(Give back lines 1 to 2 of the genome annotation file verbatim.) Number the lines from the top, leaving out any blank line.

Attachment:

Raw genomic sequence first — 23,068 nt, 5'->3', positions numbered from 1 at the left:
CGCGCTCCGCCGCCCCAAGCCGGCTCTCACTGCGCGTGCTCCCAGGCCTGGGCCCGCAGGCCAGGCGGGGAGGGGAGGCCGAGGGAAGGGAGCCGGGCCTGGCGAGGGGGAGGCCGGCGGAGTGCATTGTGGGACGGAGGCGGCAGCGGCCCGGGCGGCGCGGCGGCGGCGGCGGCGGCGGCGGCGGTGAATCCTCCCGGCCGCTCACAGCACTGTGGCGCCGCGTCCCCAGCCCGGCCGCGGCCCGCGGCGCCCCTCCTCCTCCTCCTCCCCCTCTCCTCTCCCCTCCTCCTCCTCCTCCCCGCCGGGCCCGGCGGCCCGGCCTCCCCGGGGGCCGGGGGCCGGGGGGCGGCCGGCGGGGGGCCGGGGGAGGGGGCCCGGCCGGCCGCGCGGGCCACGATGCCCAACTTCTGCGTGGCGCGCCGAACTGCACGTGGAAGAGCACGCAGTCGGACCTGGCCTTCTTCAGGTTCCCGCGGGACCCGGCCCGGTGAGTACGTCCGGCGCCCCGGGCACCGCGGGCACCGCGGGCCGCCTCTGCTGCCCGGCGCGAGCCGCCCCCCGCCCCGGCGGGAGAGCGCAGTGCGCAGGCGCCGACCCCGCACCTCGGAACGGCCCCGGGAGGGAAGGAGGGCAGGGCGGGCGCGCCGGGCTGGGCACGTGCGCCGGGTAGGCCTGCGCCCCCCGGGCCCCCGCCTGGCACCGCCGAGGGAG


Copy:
Raw genomic sequence first — 23,068 nt, 5'->3', positions numbered from 1 at the left:
CGCGCTCCGCCGCCCCAAGCCGGCTCTCACTGCGCGTGCTCCCAGGCCTGGGCCCGCAGGCCAGGCGGGGAGGGGAGGCCGAGGGAAGGGAGCCGGGCCTGGCGAGGGGGAGGCCGGCGGAGTGCATTGTGGGACGGAGGCGGCAGCGGCCCGGGCGGCGCGGCGGCGGCGGCGGCGGCGGCGGCGGTGAATCCTCCCGGCCGCTCACAGCACTGTGGCGCCGCGTCCCCAGCCCGGCCGCGGCCCGCGGCGCCCCTCCTCCTCCTCCTCCCCCTCTCCTCTCCCCTCCTCCTCCTCCTCCCCGCCGGGCCCGGCGGCCCGGCCTCCCCGGGGGCCGGGGGCCGGGGGGCGGCCGGCGGGGGGCCGGGGGAGGGGGCCCGGCCGGCCGCGCGGGCCACGATGCCCAACTTCTGCGTGGCGCGCCGAACTGCACGTGGAAGAGCACGCAGTCGGACCTGGCCTTCTTCAGGTTCCCGCGGGACCCGGCCCGGTGAGTACGTCCGGCGCCCCGGGCACCGCGGGCACCGCGGGCCGCCTCTGCTGCCCGGCGCGAGCCGCCCCCCGCCCCGGCGGGAGAGCGCAGTGCGCAGGCGCCGACCCCGCACCTCGGAACGGCCCCGGGAGGGAAGGAGGGCAGGGCGGGCGCGCCGGGCTGGGCACGTGCGCCGGGTAGGCCTGCGCCCCCCGGGCCCCCGCCTGGCACCGCCGAGGGAG